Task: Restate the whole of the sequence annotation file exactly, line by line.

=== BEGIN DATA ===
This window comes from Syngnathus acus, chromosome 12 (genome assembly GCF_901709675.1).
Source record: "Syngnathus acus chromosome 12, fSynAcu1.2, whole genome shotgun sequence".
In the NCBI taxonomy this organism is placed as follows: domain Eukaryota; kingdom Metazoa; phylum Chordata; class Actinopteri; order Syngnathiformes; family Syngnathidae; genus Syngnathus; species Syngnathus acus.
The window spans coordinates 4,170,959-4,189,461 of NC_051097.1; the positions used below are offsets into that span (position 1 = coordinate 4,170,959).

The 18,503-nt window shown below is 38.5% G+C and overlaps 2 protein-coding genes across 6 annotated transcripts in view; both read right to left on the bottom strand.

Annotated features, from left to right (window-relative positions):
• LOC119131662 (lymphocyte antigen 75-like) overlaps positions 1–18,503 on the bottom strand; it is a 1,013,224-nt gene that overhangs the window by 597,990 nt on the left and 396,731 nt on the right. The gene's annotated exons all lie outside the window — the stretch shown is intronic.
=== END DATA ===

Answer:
This window comes from Syngnathus acus, chromosome 12 (genome assembly GCF_901709675.1).
Source record: "Syngnathus acus chromosome 12, fSynAcu1.2, whole genome shotgun sequence".
In the NCBI taxonomy this organism is placed as follows: domain Eukaryota; kingdom Metazoa; phylum Chordata; class Actinopteri; order Syngnathiformes; family Syngnathidae; genus Syngnathus; species Syngnathus acus.
The window spans coordinates 4,170,959-4,189,461 of NC_051097.1; the positions used below are offsets into that span (position 1 = coordinate 4,170,959).

The 18,503-nt window shown below is 38.5% G+C and overlaps 2 protein-coding genes across 6 annotated transcripts in view; both read right to left on the bottom strand.

Annotated features, from left to right (window-relative positions):
• LOC119131662 (lymphocyte antigen 75-like) overlaps positions 1–18,503 on the bottom strand; it is a 1,013,224-nt gene that overhangs the window by 597,990 nt on the left and 396,731 nt on the right. The gene's annotated exons all lie outside the window — the stretch shown is intronic.